Justice Minister Shirley Bond has finally said yes to talking about about regional policing for Victoria and Vancouver — a discussion that is long overdue. In releasing the second part of the White Paper on Justice Reform, Bond said: “What I’ve decided to do is to have the conversation that probably should have taken place long ago. From my perspective, we need to look at whether more integration is the answer or whether, indeed, it is time to contemplate a regional police force.”
The conversation didn’t take place long ago because her government and those that preceded it quaked in their boots whenever anyone suggested confronting so contentious a topic as amalgamating Victoria’s seven municipal forces and RCMP detachments. The need has been clear and the demands have been frequent, but governments always backed away.
Their timorousness is understandable. Any suggestion for integrating police forces in Greater Victoria and Greater Vancouver faces fierce opposition from some police chiefs and mayors, including Saanich Mayor Frank Leonard, Surrey Mayor Dianne Watts and Delta Mayor Lois Jackson.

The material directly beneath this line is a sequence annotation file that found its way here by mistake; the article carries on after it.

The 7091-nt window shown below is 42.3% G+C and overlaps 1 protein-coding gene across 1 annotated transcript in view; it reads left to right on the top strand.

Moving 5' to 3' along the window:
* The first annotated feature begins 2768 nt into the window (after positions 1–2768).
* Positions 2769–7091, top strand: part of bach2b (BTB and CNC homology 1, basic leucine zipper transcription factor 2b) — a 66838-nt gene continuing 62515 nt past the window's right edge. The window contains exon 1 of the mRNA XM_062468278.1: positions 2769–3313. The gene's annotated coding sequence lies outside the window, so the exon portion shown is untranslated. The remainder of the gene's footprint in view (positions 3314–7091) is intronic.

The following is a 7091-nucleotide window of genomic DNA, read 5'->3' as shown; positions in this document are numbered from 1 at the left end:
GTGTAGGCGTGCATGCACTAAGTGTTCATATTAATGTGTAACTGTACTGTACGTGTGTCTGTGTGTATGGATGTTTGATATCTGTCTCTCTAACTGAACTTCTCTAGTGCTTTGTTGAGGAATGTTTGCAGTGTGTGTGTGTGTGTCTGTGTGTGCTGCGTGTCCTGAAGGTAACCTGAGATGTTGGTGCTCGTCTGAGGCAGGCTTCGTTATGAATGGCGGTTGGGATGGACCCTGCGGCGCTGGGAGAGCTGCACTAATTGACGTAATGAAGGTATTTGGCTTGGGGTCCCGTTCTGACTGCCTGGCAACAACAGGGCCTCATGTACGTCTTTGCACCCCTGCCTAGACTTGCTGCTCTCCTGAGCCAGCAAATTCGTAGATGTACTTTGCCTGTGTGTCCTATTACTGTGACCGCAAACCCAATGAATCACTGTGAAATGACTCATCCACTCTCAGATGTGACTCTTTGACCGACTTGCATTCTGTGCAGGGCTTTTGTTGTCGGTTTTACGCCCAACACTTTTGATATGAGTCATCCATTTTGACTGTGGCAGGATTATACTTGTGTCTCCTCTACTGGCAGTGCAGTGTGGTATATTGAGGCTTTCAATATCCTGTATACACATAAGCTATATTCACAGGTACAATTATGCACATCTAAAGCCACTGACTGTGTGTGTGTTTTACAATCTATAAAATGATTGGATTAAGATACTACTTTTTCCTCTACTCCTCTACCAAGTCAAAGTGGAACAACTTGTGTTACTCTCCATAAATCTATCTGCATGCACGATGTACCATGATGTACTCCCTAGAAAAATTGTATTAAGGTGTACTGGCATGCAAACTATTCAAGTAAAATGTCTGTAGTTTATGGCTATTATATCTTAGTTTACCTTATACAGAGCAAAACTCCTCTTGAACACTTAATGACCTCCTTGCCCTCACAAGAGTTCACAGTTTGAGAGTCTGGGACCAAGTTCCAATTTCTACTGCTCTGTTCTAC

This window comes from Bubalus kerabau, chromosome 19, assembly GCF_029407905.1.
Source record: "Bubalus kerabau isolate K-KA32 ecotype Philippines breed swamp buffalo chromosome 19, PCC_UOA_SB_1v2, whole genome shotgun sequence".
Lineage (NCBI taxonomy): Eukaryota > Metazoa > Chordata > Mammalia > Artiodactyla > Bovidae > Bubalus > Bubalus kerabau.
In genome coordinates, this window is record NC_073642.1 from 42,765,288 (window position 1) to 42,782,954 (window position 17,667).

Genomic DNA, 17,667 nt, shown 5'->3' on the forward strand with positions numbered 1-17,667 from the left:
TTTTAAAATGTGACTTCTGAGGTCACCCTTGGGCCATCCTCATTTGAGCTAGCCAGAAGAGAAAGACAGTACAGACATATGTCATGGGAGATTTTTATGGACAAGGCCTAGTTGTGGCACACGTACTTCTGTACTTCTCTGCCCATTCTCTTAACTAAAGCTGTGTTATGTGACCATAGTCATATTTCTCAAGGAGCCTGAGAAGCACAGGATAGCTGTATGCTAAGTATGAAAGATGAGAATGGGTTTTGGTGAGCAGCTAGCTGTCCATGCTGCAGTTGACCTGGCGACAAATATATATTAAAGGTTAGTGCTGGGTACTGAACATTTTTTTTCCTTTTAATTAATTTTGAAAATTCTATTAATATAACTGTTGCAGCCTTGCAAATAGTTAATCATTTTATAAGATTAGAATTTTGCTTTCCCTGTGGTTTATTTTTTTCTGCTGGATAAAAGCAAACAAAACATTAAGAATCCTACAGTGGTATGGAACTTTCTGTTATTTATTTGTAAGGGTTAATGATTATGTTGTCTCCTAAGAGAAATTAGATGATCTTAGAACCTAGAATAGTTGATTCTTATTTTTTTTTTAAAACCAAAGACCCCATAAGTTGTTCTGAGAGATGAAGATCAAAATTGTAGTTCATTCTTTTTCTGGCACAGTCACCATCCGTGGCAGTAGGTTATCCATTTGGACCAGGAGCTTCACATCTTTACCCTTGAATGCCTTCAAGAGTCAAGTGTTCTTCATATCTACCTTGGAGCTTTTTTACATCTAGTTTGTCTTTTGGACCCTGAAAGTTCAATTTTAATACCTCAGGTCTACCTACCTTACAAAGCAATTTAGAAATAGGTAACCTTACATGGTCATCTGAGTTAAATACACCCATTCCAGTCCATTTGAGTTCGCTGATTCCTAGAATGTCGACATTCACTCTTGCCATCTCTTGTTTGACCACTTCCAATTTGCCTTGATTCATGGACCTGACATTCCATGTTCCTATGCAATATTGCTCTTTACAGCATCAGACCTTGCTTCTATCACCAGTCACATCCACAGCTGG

We have long maintained, however, that the arguments in favour of police amalgamation justify the government in taking on those opponents. The arguments have been reinforced most recently by Wally Oppal’s report on the investigation of serial killer Robert Pickton; Oppal said both Victoria and Vancouver would benefit from regional police forces.
Polls suggest public support for the idea is widespread. One conducted in 2003 for the Times Colonist and CHEK News found 70 per cent support for establishing a regional police force. In 2007, a poll showed 65 per cent support for amalgamation in Greater Vancouver.
Numbers like those could be a factor in Bond’s sudden conversion on the eve of an election.
The New Democrats decried her announcement as nothing more than an election ploy, but that only means the B.C. Liberals have decided there is enough popular support for the idea that it’s worth pursuing. If it takes the fear of electoral defeat to make them pay attention at last, why quibble over motives? Sometimes people do the right thing for selfish reasons.
The NDP itself has no claim to the moral high ground. They didn’t force amalgamation when they were in office, even though then-premier Ujjal Dosanjh backed the idea in the late 1990s. The day after Bond’s announcement, New Democrat public safety critic Kathy Corrigan took much the same line as the justice minister, promising consultation with municipalities and insisting that if regionalization looked like the best option, the party would have the courage to do it.
It’s possible that Bond and Corrigan’s commitment to “conversation” won’t lead to anything more substantial than the past inaction. However, Bond is speaking more forcefully than anyone in her position has for years.
Her words give hope to those who long to see an end to the inefficient and potentially dangerous mess of police forces in the region.
© Copyright 2013